He wanted to know if CO2 was explosive.

    Start there. Don’t assume anything. The most powerful country ever on the planet has no clue. Well, it has 95% anti-clue to 2% clued-in.

    Do the math. The vast majority of people have no idea, zero idea, less than zero idea what PERCENTAGES mean. Start at the beginning.

    Repeat, repeat, repeat. Listen to the clueless response as well as you listen to the educated / knowledgeable (maybe) response. All children on the planet depend upon us.

  28. Ron says:

    I’ve now finished Solaris so I can now give a more considered reaction to the review and the book.

    I’ve only read two other McEwen’s – Amsterdam and Chesil Beach. I found this book more gripping than either – but the critical moment in Chesil Beach was more effective than the rather weak ending. I found it more nuanced the Michael Crichton’s Climate of Fear. I don’t agree with the rather damning criticism.

    Ian McEwen, as far as I can tell from interviews, is very much his own man. He tends to prefer spending time with friends to going to the latest play or movie. He also uses his experience of life and people to enrich his books. The attitude to climate change which runs through this book, concerned but slightly mocking, probably represents the views of the writer, many of his friends and much of the thinking British public.

    Non-fiction books on climate change tend fall into two groups: hyper-sceptic, presenting climate change as tax-raising fraud, and hyper-anti-sceptic, full of earnest entreaties to save the world. It is a shame that only in a novel can a more nuanced, balanced picture be presented.

  29. Leif says:

    Hay, Obama, Lead the Nation,
    Give us climate edu-ca-tion!

    Good one G. Boyer

    Great to see it here on CP first.

  30. kdk33 says:

    What’s really bizarre is that so many people point to industry funding. Evil industry funding, no doubt. We could argue about who has more – I’ll claim warmists are way way richer than skeptics – but that aside, why is government money pure and industry money evil.

    I’ll claim that governments have been the source of far more evil in the world than private industry. Would someone care to show that business has wrought more death, destruction, and suffering than governments. Seriously.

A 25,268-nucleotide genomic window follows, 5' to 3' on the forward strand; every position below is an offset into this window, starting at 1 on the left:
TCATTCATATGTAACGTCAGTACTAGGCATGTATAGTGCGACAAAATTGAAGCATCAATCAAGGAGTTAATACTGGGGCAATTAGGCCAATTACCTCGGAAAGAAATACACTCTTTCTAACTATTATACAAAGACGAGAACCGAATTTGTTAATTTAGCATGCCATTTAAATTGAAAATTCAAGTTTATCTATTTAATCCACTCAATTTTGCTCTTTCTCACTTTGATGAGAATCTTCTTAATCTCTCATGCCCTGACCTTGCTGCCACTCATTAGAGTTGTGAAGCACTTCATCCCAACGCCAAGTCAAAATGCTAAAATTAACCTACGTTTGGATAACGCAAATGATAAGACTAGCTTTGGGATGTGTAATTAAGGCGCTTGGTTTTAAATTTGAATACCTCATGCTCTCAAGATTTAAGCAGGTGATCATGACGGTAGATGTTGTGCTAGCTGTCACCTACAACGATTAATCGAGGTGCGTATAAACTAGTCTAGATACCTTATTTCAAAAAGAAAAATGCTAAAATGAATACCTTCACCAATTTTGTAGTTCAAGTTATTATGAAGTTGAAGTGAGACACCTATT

The pure government money evil industry money meme is… bizarre. To say the least.

  31. David B. Benson says:

    Ron (28) — You will find that “The Discovery of Global Warming” by Spencer Weart:
    just presents the facts. As does Mark Lynas’s “Six Degrees” despite claims in reivews that the book is “alarmist”; nonsense.

  32. JHoward says:

    There’s a danger of reading too literally here. As I read it, Ron Charles meant that phrase to be taken as a joke–see the use of the verb “denying” later in the sentence. I do not think he was trying to throw doubt on the science of climate change. Honestly.

    [JR: I’m all for humor. This wasn’t it. Yes, he wasn’t “trying” to throw doubt on the science of climate change — he just apparently didn’t know enough to understand that what he was doing. The point of my post is that he made a mistake out of ignorance, one that he or the WP could have detected in 10 seconds on the ‘net.]

  33. Leif says:

    kdk33, #30: … “but that aside, why is government money pure and industry money evil.

    I do not recall anyone saying govt. money was pure. My view is that both capitalism and the corporate manifestation of capitalism consider the increase of GDP an sacred. There is no provision recognizing the earth’s life support systems and humanities right to long term sustainability there in within the structure of capitalism.

    That shortcoming is both a testament in the power of capitalism and corporate efforts, and a failure of humanity to address and charge C&C with meaningful restraints.